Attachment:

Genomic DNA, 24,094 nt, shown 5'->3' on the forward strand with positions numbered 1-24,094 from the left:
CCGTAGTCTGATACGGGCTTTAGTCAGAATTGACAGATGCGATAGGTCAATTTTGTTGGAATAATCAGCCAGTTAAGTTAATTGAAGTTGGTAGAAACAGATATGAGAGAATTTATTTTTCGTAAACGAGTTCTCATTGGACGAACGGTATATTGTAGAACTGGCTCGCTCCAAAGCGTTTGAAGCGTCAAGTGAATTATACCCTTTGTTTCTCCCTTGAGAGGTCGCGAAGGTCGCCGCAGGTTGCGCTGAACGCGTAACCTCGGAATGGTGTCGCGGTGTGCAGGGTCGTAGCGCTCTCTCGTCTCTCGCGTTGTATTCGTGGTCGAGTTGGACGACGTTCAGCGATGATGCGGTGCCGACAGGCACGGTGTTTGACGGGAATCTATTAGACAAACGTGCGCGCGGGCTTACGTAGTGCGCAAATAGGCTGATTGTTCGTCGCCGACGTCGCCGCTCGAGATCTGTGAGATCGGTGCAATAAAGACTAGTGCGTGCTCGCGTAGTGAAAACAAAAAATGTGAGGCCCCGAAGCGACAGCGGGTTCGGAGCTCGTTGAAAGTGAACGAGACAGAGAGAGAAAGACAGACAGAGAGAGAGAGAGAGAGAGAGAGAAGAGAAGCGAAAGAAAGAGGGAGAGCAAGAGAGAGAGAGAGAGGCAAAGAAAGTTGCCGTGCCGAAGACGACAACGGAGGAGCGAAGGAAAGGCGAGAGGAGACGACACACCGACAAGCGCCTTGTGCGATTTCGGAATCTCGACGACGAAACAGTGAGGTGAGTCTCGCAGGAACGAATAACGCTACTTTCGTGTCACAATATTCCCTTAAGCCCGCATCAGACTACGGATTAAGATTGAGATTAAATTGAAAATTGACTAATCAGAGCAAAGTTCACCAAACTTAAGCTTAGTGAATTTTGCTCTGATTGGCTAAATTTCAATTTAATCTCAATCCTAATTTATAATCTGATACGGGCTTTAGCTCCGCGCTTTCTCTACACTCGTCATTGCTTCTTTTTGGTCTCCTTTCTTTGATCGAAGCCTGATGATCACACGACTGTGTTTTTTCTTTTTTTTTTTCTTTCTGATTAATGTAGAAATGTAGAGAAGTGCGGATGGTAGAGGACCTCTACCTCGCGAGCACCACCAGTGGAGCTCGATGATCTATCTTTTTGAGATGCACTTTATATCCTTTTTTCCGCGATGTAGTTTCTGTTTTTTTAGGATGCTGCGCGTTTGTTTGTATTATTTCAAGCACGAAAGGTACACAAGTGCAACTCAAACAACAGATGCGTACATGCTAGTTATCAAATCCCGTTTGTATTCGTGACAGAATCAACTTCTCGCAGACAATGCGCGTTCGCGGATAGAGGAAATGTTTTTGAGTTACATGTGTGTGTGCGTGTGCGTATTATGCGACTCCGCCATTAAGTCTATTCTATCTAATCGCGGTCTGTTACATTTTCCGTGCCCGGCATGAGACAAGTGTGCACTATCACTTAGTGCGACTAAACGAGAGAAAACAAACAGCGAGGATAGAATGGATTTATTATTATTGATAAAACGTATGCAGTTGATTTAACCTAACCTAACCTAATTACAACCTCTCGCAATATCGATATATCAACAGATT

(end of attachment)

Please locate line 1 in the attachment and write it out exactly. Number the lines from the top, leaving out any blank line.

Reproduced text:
Genomic DNA, 24,094 nt, shown 5'->3' on the forward strand with positions numbered 1-24,094 from the left: